caM during its trial, today refused to
return an indictment, and the charge
against Dr. Bennett was dismissed.
Tfie grand jury bad no comment.
>j Despite the pessimistic predictions
j emanating from many quarters at
‘jfhe time of its enactment, the Gall
'lfornla boxing law, after one year of
' [operation, has proved reasonably
| satisfactory to all. concerned.
“BUTTLING SIKHS -1
VICTIM OF BULLETS
IN HEW YORK CITY
j The Senegalese Puglisit,
One Time Light Heavy
weight Champion, Shot
i Twice in the Back.
jNO ONE LOCATED
WHO SAW TRAGEDY
! Body Was Found in “Hell’s
Kitchin,” With Revolve*
Lying in a Gutter Not'
Very Far Away.
New York, Deo. 15.—(A*)—"Bottl
ing" Siki. the Senegalese pugilist.
Whose turbulent career in prize ring
and elsewhere has given him wide
notoriety, was mysteriously murdered
early today in West 41st Street in a
district known as “Hell's Kitchin.’’
The one-time light heavyweight cham
pion was found lying face downward
with two gunshot wounds in his back.
A revolver with two exploded shells
was found in a gutter not far away.
The police could find no one Who
hud witnessed the killing. The neigh
borhood has been aroused. Patrol
man John J. Meehan, who had ex
changed greetings with Siki shortly
after midnight, came upon t’he body
four hours later. An ambulance
physician found the Senegalese dead
with one bullet in his lung and an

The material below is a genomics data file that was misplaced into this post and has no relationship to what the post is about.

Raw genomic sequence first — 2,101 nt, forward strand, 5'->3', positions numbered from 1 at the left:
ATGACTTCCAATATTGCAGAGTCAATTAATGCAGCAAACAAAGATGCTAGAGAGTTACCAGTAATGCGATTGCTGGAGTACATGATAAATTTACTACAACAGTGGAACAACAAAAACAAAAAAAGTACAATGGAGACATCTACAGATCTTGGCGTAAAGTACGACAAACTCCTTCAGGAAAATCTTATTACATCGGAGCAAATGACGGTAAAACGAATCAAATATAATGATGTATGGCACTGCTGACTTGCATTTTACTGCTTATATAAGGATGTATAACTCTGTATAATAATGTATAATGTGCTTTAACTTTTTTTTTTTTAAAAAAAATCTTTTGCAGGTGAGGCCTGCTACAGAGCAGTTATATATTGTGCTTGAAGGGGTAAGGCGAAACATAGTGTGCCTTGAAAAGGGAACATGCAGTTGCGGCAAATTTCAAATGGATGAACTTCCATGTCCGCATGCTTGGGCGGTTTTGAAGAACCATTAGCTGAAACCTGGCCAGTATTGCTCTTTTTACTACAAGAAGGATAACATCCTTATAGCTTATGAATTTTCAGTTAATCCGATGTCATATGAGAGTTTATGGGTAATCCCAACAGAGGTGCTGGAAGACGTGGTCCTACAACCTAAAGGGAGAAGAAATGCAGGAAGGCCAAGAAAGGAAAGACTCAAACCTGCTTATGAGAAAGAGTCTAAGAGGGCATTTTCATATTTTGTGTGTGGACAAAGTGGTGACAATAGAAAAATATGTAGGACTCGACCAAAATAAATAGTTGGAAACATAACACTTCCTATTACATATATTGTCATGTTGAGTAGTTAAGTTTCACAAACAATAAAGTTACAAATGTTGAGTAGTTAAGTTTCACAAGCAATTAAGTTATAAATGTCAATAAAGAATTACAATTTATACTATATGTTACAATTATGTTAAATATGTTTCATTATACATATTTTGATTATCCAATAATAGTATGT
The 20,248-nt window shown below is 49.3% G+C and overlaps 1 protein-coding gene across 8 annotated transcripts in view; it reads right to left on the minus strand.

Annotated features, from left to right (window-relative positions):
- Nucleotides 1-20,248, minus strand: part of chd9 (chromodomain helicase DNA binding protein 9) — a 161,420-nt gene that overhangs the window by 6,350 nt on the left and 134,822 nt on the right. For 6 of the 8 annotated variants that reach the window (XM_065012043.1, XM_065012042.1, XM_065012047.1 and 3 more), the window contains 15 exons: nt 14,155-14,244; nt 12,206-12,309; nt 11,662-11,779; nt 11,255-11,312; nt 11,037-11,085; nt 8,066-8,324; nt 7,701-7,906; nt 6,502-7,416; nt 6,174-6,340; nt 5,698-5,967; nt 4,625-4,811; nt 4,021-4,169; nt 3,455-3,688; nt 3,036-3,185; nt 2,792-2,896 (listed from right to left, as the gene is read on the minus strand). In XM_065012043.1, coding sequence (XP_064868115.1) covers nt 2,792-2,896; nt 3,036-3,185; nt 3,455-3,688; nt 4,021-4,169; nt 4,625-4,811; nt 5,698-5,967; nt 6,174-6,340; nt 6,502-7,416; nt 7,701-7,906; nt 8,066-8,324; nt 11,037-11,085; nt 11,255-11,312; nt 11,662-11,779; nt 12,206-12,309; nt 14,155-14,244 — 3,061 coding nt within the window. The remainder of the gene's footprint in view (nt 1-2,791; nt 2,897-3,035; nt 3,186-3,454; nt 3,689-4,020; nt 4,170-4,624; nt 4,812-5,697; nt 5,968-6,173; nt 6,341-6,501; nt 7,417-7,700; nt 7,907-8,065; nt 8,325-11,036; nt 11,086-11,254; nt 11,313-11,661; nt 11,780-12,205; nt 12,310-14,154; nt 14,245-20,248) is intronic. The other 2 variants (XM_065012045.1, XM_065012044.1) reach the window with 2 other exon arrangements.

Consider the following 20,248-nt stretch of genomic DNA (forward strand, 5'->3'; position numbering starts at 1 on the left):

other in his kidney. Siki is believed
by detectives to have had a brawl in
one of the number of night elubp in
the neighborhood, and after file alter
cation, to have been followed into the
street and shot down from behind.
He was felled in the same spot where
last summer he was attacked and al
most killed with a knife in a street
The Senegalese lived near the scene
of the killing. His wife identified
Hie body at the police station.
LET-UP IN 80NWFALL
IN WEBTERN SECTION
Uotoead* is Buried Under 48 Inches
of Snow—-Air MaM Schedules At*
Denver, Col., Dec. 14.—Vinter's
bitter onslaught today ou western
states abated in intensity tonight
after submerging points in Colorado
and Nebraska under 18 inches of
snow and hampering railroad -and
air mail traffic in the Kooky moun
Air mail flights from Chcyennue
where the velocity of the storm cen
tered, were annulled and mail car
goes were sent by train-
Temperatures skidded in Colorado
and Wyoming. reaching zero at
I.endville, Colorado. General colder
weather prevailed in the region.
Eighteen inches of snow was re
ported on the streets of Fort Col
lins, Colo., and North Platte. Neb.
Huge drifts, rangiug from one to ten
feet, blocked highway in Colorado.